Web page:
Out of the Easy by Ruta Sepetys


Title: Out of the Easy
Ruta Sepetys
Published by: Speak
Publication date: 4th March 2014
Pages: 346
Genres:  Young Adult, Historical Fiction, Mystery, Romance
Format: Paperback
Source: Purchased

For seventeen year old Josie Moraine, growing up in 1940s New Orleans hasn’t been all that great, and being known as the daughter of a prostitute hasn’t helped.

When her mother first moved them to New Orleans and into Willie’s brothel, the fact that young Josie could clean and make martinis was her ticket in. From a young age, Josie had to take care of herself. Her mother wouldn’t do it. She didn’t know who her father was. She was eleven when a bookshop owner took pity on her and let her have a bedroom in the attic in exchange for work. Here, Josie thrives among the world of stories and independence. But she always worries about her mother, who relies more on Josie’s money and empty promises from dangerous, rich men than on her own daughter.

Willie becomes a motherly figure for Josie, teaching her how to shoot a rifle and have thick skin. Willie was by far my favorite character, as she often said things like, “They’re Cubans, not Mexicans! Go change into your velvet gown. You’re a prostitute, not a piñata, for God’s sake.”

In the midst of all the chaos of a murder investigation, stolen money, trying to get out of New Orleans for university, and an absentee mother, Josie has to make smart decisions quickly. She takes on powerful people in New Orleans for even the possibility of being rewarded with a way out.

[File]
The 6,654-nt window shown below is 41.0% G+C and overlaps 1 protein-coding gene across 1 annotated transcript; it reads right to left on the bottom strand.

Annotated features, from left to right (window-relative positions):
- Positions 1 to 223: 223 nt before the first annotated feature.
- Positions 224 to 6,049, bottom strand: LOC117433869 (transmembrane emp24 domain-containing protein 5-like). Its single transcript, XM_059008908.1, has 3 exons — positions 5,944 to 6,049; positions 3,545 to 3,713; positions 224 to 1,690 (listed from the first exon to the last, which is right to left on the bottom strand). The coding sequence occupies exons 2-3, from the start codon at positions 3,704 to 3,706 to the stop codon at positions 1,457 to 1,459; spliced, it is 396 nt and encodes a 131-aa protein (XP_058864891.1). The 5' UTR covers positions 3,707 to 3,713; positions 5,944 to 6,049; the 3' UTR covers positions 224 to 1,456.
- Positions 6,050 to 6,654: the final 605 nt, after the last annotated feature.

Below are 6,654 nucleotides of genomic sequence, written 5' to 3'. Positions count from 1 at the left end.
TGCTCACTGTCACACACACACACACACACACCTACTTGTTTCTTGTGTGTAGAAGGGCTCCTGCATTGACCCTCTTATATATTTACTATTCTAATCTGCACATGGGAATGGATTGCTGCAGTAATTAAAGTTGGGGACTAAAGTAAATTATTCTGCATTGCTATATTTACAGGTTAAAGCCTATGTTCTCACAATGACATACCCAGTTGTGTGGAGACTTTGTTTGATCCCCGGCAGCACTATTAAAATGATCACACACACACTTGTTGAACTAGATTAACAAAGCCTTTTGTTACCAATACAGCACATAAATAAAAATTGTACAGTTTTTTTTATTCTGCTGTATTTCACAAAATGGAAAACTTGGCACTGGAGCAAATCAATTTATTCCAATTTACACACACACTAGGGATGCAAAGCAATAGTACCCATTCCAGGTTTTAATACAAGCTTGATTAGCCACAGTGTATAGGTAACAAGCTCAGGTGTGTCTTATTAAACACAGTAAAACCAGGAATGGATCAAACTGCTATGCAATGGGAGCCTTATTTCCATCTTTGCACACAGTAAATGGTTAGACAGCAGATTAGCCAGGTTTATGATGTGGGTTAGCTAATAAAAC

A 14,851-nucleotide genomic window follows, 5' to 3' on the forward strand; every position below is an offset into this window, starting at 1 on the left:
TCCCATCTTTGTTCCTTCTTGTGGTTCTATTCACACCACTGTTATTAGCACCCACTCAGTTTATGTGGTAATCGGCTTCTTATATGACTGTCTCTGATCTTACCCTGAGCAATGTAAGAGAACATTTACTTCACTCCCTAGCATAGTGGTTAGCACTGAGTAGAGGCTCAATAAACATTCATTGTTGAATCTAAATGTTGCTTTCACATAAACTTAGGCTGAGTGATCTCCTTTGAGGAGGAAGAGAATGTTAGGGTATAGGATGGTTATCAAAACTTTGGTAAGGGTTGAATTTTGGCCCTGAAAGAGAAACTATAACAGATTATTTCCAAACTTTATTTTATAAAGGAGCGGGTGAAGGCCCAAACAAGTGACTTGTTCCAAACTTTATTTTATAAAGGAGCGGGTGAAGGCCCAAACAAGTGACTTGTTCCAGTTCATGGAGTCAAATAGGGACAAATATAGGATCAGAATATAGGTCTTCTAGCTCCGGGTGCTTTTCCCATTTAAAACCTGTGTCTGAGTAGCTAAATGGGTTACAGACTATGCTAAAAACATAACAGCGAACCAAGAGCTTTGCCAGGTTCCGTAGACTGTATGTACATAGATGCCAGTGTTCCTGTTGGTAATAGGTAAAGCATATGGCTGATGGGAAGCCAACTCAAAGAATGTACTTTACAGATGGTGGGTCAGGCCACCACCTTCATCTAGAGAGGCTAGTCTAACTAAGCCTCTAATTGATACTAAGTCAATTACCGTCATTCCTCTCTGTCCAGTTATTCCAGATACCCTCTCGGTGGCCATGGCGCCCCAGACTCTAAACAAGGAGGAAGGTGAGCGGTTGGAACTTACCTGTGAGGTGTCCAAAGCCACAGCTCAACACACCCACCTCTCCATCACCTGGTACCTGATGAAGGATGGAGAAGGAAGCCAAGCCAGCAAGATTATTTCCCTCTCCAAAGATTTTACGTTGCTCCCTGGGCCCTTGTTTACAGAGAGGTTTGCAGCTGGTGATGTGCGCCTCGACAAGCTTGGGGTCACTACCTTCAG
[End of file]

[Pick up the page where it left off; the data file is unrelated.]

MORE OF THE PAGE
Out of the Easy portrays life for young women in the 1940s/1950s, highlighting how they’re objectified, have less opportunities and no matter how much work is put in, they may never be compensated. The book is about way more than that-a mystery, rich outsiders, fancy parties, the girls in the brothel, two loving, caring young men and more, but the feminist aspect of the book stood out to me the most. It really made me appreciate how far we’ve come in the world and also how far we still have to go.

I liked this book and it made me appreciate a lot of things, but despite it’s happy ending (if you want to call it that), I found it quite saddening. It’s a very real story and it was often difficult for me to push aside my emotions for the characters. Nonetheless, it’s a well written novel and if you’re prepared to cry, I see no reason why you shouldn’t pick this book up asap.


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